Although gout was once associated with medieval rulers–who were the only people wealthy enough to drink alcohol and eat meat regularly–anyone can develop gout. Eating high-purine foods (see below for a list) can increase your risk of the disease, but other culprits play a role too. For example, people who are overweight have more body tissue; more body tissue means more purines that need to be broken down, producing more uric acid in the process. If you have high blood pressure or an underactive thyroid gland, you may be more likely to have higher levels of uric acid. Or, if someone in your family developed gout in the past, your genetics may be partly to blame.

How is gout diagnosed?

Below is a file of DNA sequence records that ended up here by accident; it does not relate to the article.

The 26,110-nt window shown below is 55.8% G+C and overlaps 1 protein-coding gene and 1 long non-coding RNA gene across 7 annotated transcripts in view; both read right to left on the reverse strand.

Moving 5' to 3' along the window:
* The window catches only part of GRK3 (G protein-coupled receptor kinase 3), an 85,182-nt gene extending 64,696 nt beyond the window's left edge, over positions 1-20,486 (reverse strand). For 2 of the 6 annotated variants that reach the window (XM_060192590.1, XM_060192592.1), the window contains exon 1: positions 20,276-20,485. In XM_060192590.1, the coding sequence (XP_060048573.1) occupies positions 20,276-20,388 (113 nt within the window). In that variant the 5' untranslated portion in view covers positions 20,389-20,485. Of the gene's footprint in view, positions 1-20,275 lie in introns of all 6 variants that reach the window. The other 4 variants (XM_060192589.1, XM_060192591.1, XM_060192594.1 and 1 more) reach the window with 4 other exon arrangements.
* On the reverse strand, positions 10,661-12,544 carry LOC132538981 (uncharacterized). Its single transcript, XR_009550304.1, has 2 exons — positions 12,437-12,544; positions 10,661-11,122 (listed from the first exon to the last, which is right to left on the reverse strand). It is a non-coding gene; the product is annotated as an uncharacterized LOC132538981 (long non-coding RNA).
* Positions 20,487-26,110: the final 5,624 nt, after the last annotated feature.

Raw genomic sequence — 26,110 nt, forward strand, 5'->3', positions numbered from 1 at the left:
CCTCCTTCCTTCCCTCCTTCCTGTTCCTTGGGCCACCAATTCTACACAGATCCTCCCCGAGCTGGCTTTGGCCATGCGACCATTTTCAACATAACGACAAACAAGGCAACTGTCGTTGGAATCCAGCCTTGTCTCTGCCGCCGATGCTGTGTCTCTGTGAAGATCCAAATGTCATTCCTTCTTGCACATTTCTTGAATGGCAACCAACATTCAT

Because the symptoms of gout–namely, inflammation and joint pain–are similar to those of other forms of arthritis, doctors might have trouble diagnosing the condition right away. Still, there are some signs: Unlike, for example, rheumatoid arthritis–in which multiple joints are affected–gout tends to target just one or two joints, and usually the big toe. (There is also a disease called pseudogout, which triggers symptoms that are similar to gout, but is caused by a buildup of calcium phosphate, not uric acid.)

Doctors can test for gout by ordering a uric acid test. The physician will insert a needle into the affected joint to extract joint fluid, then study the sample under a microscope to look for uric acid crystals. If uric acid crystals are present, the doctor can confirm the diagnosis. (That said, these test results can occasionally be misleading. Some people have lower or normal levels of uric acid in their joint fluid during a gout attack; likewise, people with higher levels of uric acid don’t always have gout.) The symptoms of gout are also similar to those of a joint infection, and your doctor may test the joint fluid sample for bacteria.